Philips Hue is by far the leading smart bulb brand. Problem is, Hue bulbs don’t work without the Hue Hub. Now, Philips is tackling the problem by releasing a new generation of bulbs that can be controlled via Bluetooth.
There’s no point in beating around the bush—at face value, this seems like a bizarre decision. Aside from Bluetooth compatibility, these new bulbs are identical to the old Hue bulbs. They look the same, they have the same color and dimming options, they’re the same price as the old Hue bulbs, and they’re meant to work with the Hue hub.
That’s right, these Bluetooth controlled Hue bulbs still work best with the Hue hub. Over Bluetooth, you can only control only 10 bulbs at a time (50 with a hub), you can’t organize and control bulbs by which room they’re in, and quite naturally, you can’t control the bulbs unless you’re close enough to maintain a Bluetooth connection. (It’s worth mentioning that you should still be able to assign specific rooms to the Bluetooth bulbs through Alexa/Assistant for individual bulb and room control with your voice.)
To Philips’ credit, Hue bulbs still have their full range of color options, scene settings, and multi-user control options when in Bluetooth mode. They also support Google Assistant and Alexa over Bluetooth, which makes up for Bluetooth’s short range (no Apple Homekit, sorry).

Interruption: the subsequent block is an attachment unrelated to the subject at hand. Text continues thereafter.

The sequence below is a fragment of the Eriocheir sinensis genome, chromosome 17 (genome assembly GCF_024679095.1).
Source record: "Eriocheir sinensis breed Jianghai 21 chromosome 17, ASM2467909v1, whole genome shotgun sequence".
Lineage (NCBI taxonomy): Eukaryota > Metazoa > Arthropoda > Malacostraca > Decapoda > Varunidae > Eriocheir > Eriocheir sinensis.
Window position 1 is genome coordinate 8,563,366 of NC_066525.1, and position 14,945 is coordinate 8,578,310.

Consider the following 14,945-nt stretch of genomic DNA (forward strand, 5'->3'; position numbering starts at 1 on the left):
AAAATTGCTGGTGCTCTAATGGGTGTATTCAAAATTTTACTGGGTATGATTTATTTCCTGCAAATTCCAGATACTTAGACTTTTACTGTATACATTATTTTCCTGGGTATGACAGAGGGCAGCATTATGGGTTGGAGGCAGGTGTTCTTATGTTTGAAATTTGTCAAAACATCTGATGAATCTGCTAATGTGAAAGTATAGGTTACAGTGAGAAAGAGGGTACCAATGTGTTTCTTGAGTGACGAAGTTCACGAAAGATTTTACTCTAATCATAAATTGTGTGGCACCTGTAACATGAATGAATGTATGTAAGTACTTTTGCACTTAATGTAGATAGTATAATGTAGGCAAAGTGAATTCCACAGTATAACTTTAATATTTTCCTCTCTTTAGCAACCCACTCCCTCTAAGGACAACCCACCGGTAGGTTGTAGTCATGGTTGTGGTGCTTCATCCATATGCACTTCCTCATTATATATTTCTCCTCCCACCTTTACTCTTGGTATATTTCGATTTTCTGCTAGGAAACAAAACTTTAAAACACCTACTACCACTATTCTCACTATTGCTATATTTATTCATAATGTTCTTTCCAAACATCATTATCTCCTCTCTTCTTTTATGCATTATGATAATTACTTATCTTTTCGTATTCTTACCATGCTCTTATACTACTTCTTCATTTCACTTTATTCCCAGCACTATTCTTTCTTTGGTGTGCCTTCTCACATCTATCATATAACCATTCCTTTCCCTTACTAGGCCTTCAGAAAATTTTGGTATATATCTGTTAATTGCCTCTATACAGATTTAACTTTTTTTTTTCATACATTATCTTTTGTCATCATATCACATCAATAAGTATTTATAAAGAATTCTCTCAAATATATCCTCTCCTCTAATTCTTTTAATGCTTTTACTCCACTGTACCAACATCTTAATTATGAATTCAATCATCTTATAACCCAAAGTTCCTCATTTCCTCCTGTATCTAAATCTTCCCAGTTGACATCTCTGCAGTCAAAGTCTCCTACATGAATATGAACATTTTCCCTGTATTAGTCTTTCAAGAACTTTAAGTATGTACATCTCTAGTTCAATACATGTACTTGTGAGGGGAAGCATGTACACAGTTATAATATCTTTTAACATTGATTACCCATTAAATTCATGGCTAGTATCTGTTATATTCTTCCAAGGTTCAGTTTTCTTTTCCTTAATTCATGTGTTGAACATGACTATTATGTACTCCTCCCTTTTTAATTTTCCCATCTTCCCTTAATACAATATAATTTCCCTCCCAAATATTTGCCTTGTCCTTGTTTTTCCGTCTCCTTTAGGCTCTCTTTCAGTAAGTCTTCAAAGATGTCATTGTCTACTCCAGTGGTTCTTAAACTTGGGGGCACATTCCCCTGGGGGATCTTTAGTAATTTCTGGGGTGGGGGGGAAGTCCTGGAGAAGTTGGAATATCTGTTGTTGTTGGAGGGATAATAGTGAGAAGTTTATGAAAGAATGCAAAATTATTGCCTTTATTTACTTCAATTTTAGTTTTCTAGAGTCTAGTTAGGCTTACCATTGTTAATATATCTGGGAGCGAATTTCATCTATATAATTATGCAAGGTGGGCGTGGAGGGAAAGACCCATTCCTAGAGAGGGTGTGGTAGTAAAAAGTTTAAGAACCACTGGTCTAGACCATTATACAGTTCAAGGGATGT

But for all the shortcomings of Bluetooth, what’s the benefit of a Bluetooth Hue bulb?
A Lower Barrier to Entry
Philips Hue bulbs are relatively affordable on their own, and they have a lot of brand recognition. But up until now, you would have to drop $50 on a hub just to get a few smart bulbs working. It’s a big investment, and it’s created a high barrier for entry into the Philips Hue ecosystem.
Unsurprisingly, this inaccessibility drives people to competing smart bulb brands, like LIFX and eufy, which work without a hub. It also causes a lot of confusion around the holidays, as people slowly realize that their new smart bulbs don’t work without a $50 hub because they were gifted a bulb or two and not the starter kit.
So, while Bluetooth controlled Hue bulbs don’t sound great, they open up the garden walls to people who can’t justify buying a $100 Hue Starter Kit, or for people who just want to try out a smart bulb for the first time.
This is why, aside from Bluetooth compatibility, the new Hue bulbs are identical to the old Hue bulbs. They’re not meant to replace the bulbs that are already in your home, and they still work best with the Hub. It’s just that, in certain situations, Bluetooth controls could be useful to some people.
When Do They Come Out?
Philips wants to transition to Bluetooth compatible bulbs as soon as possible. Right now, the A19 and BR30 Hue bulb shapes are available with Bluetooth compatibility. They come in three versions: White ($15), White Ambiance ($25), and Color Ambiance ($50). Philips says that more bulb shapes will by ready for Bluetooth soon.